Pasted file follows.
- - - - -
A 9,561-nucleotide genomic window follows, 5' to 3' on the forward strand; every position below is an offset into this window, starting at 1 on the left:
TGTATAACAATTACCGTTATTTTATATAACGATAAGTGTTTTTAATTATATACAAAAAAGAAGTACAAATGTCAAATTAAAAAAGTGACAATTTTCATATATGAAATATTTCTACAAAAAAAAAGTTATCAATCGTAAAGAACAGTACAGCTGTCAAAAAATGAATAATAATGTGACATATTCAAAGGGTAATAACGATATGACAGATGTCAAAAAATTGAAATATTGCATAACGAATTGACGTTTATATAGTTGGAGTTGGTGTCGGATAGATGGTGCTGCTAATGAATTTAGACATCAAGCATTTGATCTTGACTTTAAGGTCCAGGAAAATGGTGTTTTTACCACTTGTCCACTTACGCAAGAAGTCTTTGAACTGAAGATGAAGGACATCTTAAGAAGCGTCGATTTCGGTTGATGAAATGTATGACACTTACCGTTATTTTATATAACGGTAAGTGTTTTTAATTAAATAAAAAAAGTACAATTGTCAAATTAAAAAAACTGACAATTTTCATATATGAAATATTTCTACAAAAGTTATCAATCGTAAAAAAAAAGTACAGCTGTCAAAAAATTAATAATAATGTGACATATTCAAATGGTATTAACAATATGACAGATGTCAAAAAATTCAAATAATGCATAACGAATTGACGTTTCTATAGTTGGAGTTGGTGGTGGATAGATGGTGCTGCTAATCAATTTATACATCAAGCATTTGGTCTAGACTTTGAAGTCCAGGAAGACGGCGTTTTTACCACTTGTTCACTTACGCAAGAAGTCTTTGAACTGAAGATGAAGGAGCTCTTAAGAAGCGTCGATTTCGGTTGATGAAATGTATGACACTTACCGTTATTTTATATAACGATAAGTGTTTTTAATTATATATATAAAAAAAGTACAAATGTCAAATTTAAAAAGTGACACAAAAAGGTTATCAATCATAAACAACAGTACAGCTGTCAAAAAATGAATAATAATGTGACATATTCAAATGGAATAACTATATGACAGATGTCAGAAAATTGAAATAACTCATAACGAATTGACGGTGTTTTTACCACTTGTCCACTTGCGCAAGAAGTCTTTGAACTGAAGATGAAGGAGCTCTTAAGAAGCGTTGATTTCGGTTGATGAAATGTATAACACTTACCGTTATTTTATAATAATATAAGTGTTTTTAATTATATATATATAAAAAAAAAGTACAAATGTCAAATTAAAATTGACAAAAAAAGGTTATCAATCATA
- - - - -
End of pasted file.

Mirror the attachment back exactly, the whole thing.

A 9,561-nucleotide genomic window follows, 5' to 3' on the forward strand; every position below is an offset into this window, starting at 1 on the left:
TGTATAACAATTACCGTTATTTTATATAACGATAAGTGTTTTTAATTATATACAAAAAAGAAGTACAAATGTCAAATTAAAAAAGTGACAATTTTCATATATGAAATATTTCTACAAAAAAAAAGTTATCAATCGTAAAGAACAGTACAGCTGTCAAAAAATGAATAATAATGTGACATATTCAAAGGGTAATAACGATATGACAGATGTCAAAAAATTGAAATATTGCATAACGAATTGACGTTTATATAGTTGGAGTTGGTGTCGGATAGATGGTGCTGCTAATGAATTTAGACATCAAGCATTTGATCTTGACTTTAAGGTCCAGGAAAATGGTGTTTTTACCACTTGTCCACTTACGCAAGAAGTCTTTGAACTGAAGATGAAGGACATCTTAAGAAGCGTCGATTTCGGTTGATGAAATGTATGACACTTACCGTTATTTTATATAACGGTAAGTGTTTTTAATTAAATAAAAAAAGTACAATTGTCAAATTAAAAAAACTGACAATTTTCATATATGAAATATTTCTACAAAAGTTATCAATCGTAAAAAAAAAGTACAGCTGTCAAAAAATTAATAATAATGTGACATATTCAAATGGTATTAACAATATGACAGATGTCAAAAAATTCAAATAATGCATAACGAATTGACGTTTCTATAGTTGGAGTTGGTGGTGGATAGATGGTGCTGCTAATCAATTTATACATCAAGCATTTGGTCTAGACTTTGAAGTCCAGGAAGACGGCGTTTTTACCACTTGTTCACTTACGCAAGAAGTCTTTGAACTGAAGATGAAGGAGCTCTTAAGAAGCGTCGATTTCGGTTGATGAAATGTATGACACTTACCGTTATTTTATATAACGATAAGTGTTTTTAATTATATATATAAAAAAAGTACAAATGTCAAATTTAAAAAGTGACACAAAAAGGTTATCAATCATAAACAACAGTACAGCTGTCAAAAAATGAATAATAATGTGACATATTCAAATGGAATAACTATATGACAGATGTCAGAAAATTGAAATAACTCATAACGAATTGACGGTGTTTTTACCACTTGTCCACTTGCGCAAGAAGTCTTTGAACTGAAGATGAAGGAGCTCTTAAGAAGCGTTGATTTCGGTTGATGAAATGTATAACACTTACCGTTATTTTATAATAATATAAGTGTTTTTAATTATATATATATAAAAAAAAAGTACAAATGTCAAATTAAAATTGACAAAAAAAGGTTATCAATCATA